Employment law impact: there may be a need to amend employment contracts and procedures, including indemnities, D&O insurance, legal representation at meetings, employee access to relevant documents during and after leaving a role, notification of staff disciplinary action to regulators, the handling of reference requests and record keeping.
Remuneration Code relationship: the need to consider how the developing responsibilities interact with the Remuneration Code responsibilities.
Corporate Governance disruption: the need to consider the interaction of the new regime with corporate governance principles. Where does the buck actually stop? Given the increased focus on individual responsibility and liability, there will be a tension between collective board responsibility and individuals’ roles in decision-making. Firms should also anticipate more decisions being raised to the board, and greater challenge amongst senior managers.
Who is affected?
• The population covered by the new regime will primarily be determined by the rules made by the PRA. The scope of the FCA rules then includes certain additional individuals, for example, compliance oversight.
• The Senior Managers Regime affects those carrying on what will be known as a SMF, i.e. similar to the current approved persons regime, in that an individual fulfilling an SMF will need the regulators’ prior approval based on a fit and proper test.
• PRA-required SMFs would include the Chief Executive, Chief Finance function, Chief Risk function, Head of Internal Audit, Group Entity Senior Manager (where there is a “significant influence”), Head of Key Business Area, as well as certain key non-executive roles. Some roles may not be necessary for smaller non-complex entities. The PRA also proposes introducing a ‘Head of Key Business Area’ SMF, covering individuals managing a business area so large that it could jeopardise a firm’s safety and soundness.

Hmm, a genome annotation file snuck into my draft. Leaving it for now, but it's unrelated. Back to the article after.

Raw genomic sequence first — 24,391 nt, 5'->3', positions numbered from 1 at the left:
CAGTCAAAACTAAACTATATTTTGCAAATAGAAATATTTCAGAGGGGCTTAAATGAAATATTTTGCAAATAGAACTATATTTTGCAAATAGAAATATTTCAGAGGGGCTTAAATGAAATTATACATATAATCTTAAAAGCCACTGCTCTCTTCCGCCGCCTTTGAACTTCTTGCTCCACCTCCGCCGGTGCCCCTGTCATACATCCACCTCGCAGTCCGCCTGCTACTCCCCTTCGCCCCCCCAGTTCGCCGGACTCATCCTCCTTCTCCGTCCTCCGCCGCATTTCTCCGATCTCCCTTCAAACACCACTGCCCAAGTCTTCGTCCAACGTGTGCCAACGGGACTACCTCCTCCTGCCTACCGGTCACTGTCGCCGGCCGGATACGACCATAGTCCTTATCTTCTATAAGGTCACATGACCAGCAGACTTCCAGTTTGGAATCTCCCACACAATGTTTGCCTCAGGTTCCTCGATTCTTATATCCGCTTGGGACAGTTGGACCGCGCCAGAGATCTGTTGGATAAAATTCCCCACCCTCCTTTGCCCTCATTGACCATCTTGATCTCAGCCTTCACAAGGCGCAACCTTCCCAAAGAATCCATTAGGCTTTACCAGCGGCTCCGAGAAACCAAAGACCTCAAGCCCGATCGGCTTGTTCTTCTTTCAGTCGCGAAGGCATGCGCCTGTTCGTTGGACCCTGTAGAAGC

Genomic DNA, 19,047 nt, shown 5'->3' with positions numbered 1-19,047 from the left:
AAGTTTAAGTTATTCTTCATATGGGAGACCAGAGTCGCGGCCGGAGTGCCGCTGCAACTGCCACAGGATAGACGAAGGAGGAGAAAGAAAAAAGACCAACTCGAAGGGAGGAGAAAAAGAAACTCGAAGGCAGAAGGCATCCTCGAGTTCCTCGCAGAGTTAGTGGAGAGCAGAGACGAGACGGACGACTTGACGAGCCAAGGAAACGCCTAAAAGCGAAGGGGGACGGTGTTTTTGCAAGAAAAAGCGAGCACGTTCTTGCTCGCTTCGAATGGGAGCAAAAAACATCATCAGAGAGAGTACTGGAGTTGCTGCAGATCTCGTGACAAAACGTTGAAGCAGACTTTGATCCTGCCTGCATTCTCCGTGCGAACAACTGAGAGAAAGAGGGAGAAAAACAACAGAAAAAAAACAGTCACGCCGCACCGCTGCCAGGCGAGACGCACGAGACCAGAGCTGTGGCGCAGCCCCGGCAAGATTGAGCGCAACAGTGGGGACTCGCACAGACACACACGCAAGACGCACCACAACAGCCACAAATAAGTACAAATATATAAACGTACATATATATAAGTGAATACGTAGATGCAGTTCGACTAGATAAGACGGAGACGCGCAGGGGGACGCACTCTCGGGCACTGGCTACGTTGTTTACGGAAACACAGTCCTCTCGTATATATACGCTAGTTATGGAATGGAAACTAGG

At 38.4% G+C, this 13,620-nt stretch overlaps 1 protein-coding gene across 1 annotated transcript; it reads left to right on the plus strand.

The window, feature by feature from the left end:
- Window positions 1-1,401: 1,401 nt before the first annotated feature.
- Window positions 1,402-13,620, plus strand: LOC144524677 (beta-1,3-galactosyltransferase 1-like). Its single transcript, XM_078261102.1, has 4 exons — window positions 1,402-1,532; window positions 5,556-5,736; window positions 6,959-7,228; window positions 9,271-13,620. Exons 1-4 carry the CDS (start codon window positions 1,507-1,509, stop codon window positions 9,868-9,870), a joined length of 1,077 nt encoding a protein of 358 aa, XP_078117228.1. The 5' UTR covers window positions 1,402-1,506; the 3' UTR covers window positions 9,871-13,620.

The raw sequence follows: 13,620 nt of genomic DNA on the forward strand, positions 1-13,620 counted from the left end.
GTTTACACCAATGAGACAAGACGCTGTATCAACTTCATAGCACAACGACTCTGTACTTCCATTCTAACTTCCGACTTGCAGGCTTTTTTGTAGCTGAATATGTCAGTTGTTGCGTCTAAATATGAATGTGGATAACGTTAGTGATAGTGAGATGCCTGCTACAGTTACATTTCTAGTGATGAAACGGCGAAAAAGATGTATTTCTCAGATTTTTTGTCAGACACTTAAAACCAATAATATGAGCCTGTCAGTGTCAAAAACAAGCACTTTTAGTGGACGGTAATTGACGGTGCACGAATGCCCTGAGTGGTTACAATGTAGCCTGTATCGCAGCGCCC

• FCA SMFs include the Compliance Oversight function, MLRO, and any board member not designated as a PRA SMF; but will also include individuals in a role which is not otherwise an SMF specified by either the FCA or the PRA but who have ‘overall responsibility’ for one or more key functions, or identified risks, listed by the FCA in its rules (referred to as Significant Responsibility SMFs).
• The Certification Regime is an entirely new regime, applying to staff who sit below the most senior decision-makers, but who, nevertheless, perform a function which either regulator believes could pose “significant harm” to a firm or any of its customers. Firms will be responsible for certifying individuals annually that they remain fit and proper for their roles, using the same criteria as for SMFs. There are also requirements on firms to ensure SMFs and Certified Persons are fit and proper when initially recruiting them.
• A new Code of Conduct will also apply to all members of staff, unless they have been specifically excluded from its application. The current list of excluded employees is narrow and includes reception and catering staff.
• Alongside the consultations, the PRA consulted on proposed changes to the Remuneration Code. Principally, the minimum period to which variable remuneration should be subject to clawback (and malus provisions) is increased to seven years for senior managers and five years for other material risk takers.
• It is proposed that most aspects of the new regime would only apply to UK incorporated deposit-takers and investment firms dealing as principal who are PRA-regulated.